Thursday, June 16, 2022
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Cost Segregation and Multifamily Properties

By taking stock of your client’s property’s individual assets, cost segregation speeds up depreciation so they can deduct more from their taxes.

Through this article, I’m trying to be the person who alters the trajectory of your client’s whole year so they can expunge some red ink from their balance sheet. A cost segregation study could save them a great deal of money and improve their cash flow. And your clients will be grateful to you for clearly demonstrating that you’re looking after their best interests, thanks to your superior financial expertise.

In a Forbes article entitled “What Multifamily Investors Should Understand About Cost Segregation,” real estate investor Rod Khleif broke down how a cost segregation study categorizes a property’s components into four classes; each is depreciated over a different time period that reflects to the asset’s useful life:

1. Personal property: Includes items such as furniture, carpeting, fixtures, and window treatments. If you depreciate these over five or seven years using the double declining method, you can significantly increase the depreciation expense for these items.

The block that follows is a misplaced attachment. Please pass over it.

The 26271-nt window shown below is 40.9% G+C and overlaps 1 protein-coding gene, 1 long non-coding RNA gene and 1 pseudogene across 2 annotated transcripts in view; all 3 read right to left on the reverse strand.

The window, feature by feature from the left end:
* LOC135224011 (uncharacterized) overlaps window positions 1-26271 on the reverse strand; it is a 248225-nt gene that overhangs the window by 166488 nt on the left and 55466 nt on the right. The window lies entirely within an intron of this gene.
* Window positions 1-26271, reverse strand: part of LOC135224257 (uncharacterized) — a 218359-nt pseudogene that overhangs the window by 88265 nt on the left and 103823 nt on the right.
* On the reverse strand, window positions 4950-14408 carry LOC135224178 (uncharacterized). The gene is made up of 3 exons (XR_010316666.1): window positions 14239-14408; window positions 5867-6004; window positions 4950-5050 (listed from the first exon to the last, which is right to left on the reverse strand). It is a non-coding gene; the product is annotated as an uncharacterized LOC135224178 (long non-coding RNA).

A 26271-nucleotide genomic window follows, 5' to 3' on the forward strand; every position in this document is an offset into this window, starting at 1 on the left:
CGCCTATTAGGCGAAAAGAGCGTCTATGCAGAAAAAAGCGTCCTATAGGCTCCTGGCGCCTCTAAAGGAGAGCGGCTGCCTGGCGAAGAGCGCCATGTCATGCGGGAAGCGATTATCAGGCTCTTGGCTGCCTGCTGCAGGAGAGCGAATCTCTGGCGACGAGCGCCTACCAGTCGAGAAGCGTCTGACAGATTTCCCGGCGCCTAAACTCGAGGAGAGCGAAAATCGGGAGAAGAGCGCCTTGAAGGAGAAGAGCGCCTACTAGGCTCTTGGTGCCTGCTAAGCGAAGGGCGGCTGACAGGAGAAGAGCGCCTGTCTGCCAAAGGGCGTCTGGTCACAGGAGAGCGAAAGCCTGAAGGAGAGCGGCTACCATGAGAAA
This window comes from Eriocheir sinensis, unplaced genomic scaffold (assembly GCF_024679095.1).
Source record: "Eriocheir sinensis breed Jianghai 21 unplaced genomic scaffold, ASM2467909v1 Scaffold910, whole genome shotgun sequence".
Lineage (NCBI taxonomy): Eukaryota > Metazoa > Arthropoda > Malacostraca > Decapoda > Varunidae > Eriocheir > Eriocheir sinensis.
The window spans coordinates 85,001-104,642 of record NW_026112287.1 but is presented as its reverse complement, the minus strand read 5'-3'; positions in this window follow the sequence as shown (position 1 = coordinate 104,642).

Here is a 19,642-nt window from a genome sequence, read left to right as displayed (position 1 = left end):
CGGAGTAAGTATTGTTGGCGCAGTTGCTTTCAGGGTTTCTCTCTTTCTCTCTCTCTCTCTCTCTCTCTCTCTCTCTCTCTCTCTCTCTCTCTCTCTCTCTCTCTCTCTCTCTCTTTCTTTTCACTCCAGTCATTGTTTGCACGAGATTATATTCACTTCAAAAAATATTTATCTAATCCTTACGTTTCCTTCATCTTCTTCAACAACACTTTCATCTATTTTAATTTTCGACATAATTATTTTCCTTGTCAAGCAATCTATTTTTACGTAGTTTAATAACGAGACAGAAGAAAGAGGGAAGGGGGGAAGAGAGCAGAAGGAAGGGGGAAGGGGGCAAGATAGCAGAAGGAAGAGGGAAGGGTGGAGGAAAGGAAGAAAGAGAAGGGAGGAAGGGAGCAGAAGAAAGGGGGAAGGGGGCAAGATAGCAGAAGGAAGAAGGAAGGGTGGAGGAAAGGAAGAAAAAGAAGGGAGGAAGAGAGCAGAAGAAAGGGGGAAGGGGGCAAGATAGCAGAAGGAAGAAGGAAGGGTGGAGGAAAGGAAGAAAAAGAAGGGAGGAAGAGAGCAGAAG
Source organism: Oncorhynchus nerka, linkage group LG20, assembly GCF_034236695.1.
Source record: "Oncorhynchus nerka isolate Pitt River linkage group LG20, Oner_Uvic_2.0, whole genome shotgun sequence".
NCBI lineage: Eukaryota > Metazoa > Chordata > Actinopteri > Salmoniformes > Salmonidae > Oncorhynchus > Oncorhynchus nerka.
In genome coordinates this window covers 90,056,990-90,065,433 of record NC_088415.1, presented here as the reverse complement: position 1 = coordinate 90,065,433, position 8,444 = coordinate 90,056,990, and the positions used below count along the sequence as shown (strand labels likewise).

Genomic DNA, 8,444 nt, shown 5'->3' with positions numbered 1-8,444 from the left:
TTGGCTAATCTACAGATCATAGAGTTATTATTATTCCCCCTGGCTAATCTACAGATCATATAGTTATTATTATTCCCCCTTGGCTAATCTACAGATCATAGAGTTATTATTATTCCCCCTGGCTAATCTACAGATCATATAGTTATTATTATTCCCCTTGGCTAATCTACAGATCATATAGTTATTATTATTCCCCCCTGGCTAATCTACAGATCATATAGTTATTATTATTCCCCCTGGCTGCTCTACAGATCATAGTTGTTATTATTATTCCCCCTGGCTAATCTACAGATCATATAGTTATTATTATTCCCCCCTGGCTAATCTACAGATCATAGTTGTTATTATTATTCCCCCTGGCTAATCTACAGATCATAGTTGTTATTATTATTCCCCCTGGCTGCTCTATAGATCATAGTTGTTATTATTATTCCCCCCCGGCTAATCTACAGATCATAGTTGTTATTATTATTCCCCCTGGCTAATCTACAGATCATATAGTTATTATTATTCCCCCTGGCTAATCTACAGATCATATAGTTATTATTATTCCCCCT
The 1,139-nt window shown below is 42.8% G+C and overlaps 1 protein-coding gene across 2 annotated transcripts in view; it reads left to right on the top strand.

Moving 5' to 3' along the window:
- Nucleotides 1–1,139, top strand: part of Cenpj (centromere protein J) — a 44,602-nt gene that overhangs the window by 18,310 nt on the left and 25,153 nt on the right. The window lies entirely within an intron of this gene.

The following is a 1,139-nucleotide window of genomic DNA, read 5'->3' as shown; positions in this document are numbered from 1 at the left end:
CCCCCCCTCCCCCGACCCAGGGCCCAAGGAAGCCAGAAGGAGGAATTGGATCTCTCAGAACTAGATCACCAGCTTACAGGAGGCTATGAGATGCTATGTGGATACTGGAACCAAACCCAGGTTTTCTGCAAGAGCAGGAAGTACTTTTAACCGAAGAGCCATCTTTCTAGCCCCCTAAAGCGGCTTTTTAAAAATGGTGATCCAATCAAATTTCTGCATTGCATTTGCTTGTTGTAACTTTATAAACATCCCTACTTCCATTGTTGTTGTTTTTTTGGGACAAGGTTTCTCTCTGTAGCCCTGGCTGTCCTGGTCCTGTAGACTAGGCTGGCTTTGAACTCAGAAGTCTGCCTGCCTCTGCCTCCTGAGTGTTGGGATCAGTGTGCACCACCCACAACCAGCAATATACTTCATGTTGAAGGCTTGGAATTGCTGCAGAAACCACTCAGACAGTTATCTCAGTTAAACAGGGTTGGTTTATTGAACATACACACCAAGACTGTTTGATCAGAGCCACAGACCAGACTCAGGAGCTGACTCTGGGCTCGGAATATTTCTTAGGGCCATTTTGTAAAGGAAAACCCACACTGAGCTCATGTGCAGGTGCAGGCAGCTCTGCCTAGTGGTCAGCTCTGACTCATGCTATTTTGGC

2. Land improvements: Includes items such as sidewalks, fences, and docks. Using the double declining balance method, you can depreciate them over a 15-year period. It’s advisable to maximize the values attributed to this category.

3. The building: Includes the building’s components, such as the roof and plumbing systems. You should seek to allocate the maximum value you can to this category, because any residual value is attributed to land.

4. Land: You allocate any amounts not allocated to the previous three categories to land and depreciate them accordingly.

Provide a Value-Added Service to Your Clients

In another Forbes article, “What Property Managers Should Know About Cost Segregation,” David Crown, CEO and Founder of the L.A. Property Management Group and Crown Commercial Property Management, described how cost segregation saved him from a hefty tax bill when he was about to send a $80,000 tax payment check to the IRS: “I had already stamped the envelope and everything when I received a last-minute phone call from a colleague advising me to look into cost segregation. With one call to my accountant, I saved all that money.”

He saved a significant amount on taxes, he added, “simply because somebody in my circle had the know-how and the wherewithal to recommend looking into cost segregation. The money I kept because of that changed the trajectory of my whole year. [Emphasis added.] If you’re a property manager, gaining a basic knowledge of these principles can immediately make you more valuable to the owners you serve. You can be the person in their circle who changes the trajectory of their whole year.”

He stressed that property managers have a responsibility to do more than address everyday issues like maintenance, rent collection, and tenant placement. To improve their clients’ returns, they’d be wise to learn more about tools like cost segregation to provide value-added service.

Bottom line: Cost segregation can be a game-changer for your clients who are owners of multifamily properties, thanks to bonus depreciation and the allied tax savings.



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